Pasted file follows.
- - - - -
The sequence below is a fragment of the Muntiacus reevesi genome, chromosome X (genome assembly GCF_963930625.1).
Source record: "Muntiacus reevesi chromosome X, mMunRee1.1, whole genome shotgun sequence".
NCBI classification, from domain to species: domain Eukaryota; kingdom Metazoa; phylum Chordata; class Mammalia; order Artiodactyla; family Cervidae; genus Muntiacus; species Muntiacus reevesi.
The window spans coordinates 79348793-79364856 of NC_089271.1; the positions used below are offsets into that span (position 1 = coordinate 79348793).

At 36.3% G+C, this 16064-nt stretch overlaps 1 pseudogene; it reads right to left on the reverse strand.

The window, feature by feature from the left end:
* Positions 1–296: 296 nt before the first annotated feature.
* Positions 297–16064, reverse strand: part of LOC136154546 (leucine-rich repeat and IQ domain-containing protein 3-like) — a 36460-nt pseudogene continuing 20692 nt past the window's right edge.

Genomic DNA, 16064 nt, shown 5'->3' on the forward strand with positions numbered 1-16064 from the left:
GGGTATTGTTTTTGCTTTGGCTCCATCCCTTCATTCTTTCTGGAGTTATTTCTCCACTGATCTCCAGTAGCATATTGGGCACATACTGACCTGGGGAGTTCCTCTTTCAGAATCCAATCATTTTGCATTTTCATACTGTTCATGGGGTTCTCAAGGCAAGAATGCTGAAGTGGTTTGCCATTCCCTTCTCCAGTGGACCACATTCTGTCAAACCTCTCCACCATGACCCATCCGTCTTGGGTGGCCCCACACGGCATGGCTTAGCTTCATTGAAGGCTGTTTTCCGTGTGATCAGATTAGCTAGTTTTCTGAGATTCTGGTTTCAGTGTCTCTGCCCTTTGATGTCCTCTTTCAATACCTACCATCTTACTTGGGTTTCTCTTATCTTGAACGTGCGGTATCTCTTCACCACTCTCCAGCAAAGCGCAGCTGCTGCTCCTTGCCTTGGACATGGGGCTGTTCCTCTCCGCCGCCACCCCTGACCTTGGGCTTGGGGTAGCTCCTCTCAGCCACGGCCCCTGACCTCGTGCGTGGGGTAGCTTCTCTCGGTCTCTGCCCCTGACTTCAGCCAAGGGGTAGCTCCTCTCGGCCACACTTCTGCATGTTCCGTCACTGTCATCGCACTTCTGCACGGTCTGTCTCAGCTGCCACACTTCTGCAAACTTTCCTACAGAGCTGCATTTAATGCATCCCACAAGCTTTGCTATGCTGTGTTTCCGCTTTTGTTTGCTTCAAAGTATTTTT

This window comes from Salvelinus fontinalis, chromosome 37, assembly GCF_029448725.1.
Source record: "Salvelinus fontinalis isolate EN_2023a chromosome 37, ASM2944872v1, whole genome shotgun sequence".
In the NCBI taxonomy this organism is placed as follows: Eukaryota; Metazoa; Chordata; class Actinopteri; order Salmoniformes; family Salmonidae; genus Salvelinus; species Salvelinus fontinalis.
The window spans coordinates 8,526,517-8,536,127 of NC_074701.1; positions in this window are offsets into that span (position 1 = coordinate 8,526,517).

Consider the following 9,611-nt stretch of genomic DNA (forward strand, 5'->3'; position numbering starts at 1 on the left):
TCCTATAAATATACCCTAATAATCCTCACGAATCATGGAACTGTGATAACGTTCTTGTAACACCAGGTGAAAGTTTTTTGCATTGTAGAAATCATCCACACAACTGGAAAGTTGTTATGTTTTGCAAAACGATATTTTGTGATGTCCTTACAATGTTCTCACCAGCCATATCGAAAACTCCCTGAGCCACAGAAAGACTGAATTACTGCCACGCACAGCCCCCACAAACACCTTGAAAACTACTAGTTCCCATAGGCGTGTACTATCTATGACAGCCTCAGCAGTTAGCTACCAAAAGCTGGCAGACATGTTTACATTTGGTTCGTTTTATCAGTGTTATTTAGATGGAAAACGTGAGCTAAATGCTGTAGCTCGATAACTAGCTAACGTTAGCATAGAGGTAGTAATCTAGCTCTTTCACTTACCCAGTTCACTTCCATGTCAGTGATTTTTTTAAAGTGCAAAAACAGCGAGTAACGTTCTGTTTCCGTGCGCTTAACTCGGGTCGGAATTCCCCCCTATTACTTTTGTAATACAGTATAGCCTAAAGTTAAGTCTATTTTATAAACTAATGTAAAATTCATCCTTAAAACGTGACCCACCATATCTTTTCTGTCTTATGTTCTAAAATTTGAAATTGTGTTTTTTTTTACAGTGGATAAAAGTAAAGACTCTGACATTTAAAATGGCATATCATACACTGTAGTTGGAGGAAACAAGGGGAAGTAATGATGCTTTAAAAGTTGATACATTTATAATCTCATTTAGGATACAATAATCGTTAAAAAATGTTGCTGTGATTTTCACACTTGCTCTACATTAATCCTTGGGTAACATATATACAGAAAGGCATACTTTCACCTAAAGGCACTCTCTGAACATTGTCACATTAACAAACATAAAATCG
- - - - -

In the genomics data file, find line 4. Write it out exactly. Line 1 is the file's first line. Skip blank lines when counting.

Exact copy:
The window spans coordinates 79348793-79364856 of NC_089271.1; the positions used below are offsets into that span (position 1 = coordinate 79348793).